This year’s crypto winter has begun to impact banks that deal with digital assets.
That’s according to a recent report by S&P Global, which said these banks have seen a rise in outflows of crypto-related deposits.
“The fluctuation is expected to continue, given the volatility in the asset class stemming from the FTX Trading Ltd. fallout,” the report said.
For example, Silvergate Capital saw its crypto deposits fluctuate by more than $5 billion in a given quarter twice during 2022, due to bitcoin hitting a peak and the collapse of stablecoins Luna and TerraUSD.
The report said that Metropolitan Bank Holding Corp. saw its cryptocurrency-related deposits fall almost 40% sequentially during the third quarter.
Meanwhile, Signature Bank and Silvergate — which S&P describes as two of the largest cryptocurrency banks by deposit size — reported respective quarter-over-quarter declines of 8.9% and 10.8%.
Earlier this month, Signature Bank seemed to be distancing itself from the crypto industry after previously courting the sector, reducing customer deposits to under 15%.
“We’re not just a crypto bank, and we want that to come across loud and clear,” Signature Bank Chief Operating Officer Eric Howell told an industry conference.
To make its point, the bank is “going to exit about $8 billion to $10 billion worth of deposits in that space, which we can easily cover through cash and borrowings,” Howell added.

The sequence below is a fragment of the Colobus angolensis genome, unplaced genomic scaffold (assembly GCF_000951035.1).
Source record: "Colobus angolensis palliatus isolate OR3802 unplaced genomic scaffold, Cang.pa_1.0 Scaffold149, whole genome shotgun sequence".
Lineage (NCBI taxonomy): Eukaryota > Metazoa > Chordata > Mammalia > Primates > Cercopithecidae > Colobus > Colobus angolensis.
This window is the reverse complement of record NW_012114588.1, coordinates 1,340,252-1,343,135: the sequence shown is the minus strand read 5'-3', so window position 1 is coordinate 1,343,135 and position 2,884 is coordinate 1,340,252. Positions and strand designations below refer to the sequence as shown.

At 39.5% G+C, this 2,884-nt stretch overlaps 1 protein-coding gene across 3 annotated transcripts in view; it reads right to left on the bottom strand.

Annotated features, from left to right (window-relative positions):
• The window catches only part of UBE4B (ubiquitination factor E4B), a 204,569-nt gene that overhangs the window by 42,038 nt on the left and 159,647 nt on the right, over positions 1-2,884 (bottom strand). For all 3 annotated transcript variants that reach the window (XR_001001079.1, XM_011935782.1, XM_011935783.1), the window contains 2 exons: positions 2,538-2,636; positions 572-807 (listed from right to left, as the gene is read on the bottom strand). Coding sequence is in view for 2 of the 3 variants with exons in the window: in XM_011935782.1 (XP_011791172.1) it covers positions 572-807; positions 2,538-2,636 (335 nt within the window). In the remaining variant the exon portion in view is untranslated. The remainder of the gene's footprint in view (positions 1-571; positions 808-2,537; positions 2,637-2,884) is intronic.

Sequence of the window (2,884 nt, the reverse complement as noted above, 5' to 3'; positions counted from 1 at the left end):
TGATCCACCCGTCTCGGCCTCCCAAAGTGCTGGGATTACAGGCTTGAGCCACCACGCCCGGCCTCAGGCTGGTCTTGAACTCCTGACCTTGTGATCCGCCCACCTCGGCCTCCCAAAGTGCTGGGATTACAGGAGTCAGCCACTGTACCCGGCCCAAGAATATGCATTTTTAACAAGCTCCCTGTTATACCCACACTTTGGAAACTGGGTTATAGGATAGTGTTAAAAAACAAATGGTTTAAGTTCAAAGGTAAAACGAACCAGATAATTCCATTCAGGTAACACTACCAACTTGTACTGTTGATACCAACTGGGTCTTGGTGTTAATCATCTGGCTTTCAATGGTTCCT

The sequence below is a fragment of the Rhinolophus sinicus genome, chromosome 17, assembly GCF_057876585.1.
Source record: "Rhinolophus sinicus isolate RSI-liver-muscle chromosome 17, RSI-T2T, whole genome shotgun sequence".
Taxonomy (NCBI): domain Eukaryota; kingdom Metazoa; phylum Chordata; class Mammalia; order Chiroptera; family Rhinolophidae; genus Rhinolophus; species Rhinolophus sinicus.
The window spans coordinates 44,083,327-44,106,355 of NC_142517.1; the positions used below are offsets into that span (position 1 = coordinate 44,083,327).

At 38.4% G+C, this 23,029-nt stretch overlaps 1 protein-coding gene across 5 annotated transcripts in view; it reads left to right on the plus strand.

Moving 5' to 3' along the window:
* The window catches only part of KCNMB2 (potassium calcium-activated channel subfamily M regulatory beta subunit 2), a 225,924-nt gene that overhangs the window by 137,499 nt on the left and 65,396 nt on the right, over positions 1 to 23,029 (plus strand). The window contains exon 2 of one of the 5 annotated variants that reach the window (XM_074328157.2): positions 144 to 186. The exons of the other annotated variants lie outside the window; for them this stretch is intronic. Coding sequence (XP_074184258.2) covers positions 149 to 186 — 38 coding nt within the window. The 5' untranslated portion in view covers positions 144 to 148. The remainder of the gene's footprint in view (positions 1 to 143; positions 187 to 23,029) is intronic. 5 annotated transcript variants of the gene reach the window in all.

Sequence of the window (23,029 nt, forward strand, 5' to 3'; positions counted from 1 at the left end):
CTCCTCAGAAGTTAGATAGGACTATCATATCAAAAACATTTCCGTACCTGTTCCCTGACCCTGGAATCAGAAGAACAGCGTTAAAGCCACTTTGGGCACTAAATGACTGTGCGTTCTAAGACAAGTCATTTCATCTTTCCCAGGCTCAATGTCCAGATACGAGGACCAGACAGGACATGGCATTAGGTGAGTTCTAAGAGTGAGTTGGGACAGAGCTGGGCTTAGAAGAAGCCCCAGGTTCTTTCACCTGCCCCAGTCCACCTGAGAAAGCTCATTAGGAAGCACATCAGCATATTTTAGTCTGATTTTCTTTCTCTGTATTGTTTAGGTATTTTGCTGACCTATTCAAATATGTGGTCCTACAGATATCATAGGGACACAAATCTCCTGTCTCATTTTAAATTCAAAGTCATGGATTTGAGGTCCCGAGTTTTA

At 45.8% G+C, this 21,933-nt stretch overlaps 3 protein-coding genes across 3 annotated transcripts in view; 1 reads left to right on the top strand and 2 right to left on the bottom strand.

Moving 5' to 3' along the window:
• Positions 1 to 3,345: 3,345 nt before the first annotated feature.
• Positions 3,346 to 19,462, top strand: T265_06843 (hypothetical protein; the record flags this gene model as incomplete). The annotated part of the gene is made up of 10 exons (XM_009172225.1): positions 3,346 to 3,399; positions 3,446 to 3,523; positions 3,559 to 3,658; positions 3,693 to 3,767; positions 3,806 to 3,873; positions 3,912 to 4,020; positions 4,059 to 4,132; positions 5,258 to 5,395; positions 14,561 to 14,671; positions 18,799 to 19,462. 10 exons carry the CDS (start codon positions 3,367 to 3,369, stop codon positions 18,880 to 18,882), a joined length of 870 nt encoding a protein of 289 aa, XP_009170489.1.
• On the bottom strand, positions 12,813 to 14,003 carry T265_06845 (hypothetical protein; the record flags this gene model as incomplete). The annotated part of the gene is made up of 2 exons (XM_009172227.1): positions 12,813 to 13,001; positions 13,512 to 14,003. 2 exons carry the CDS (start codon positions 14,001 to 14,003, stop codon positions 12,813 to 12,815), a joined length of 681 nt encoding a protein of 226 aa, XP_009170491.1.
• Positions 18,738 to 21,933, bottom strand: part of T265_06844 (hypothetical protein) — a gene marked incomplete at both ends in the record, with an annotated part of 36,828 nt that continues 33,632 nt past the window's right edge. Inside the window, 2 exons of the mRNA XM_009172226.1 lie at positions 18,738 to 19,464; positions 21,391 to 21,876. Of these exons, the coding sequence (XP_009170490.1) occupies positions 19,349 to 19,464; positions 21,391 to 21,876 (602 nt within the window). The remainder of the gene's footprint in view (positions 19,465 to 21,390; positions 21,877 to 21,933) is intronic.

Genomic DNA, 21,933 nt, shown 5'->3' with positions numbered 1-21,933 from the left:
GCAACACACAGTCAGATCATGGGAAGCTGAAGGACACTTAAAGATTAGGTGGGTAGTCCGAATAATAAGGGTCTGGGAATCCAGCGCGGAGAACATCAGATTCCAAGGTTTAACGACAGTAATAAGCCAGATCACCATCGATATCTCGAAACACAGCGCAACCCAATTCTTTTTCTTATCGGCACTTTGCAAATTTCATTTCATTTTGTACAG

This month also saw Silvergate Capital CEO Alan Lane write to the Securities and Exchange Commission (SEC) to say his company carried out extensive due diligence on FTX, its affiliated trading platform Alameda Research and other FTX-related firms.
As PYMNTS wrote in our crypto-winter post-mortem last week, it’s worth remembering that the failures of the crypto sector were not caused by issues related to the blockchain technology that supports the industry.
“In fact, many industry observers, and especially the purists, would tell you the failures were directly at odds with the promise and premise of blockchain technology,” we wrote.
In addition, technical development within native Web3 architecture has progressed rapidly, with Ethereum shifting from proof-of-work to proof-of-stake blockchain model, an exponentially more sustainable method on an energy-usage basis. The improvement, a monumental technological feat no matter how one feels about the industry, can be considered a singularly positive event.
“Today, the future of crypto as an asset class remains more unclear than ever as the focus has shifted to spiral cycle of new contagion impacts, bankruptcy and clawback proceedings, regulatory probes and potential after-the-fact legislative fixes,” we wrote.
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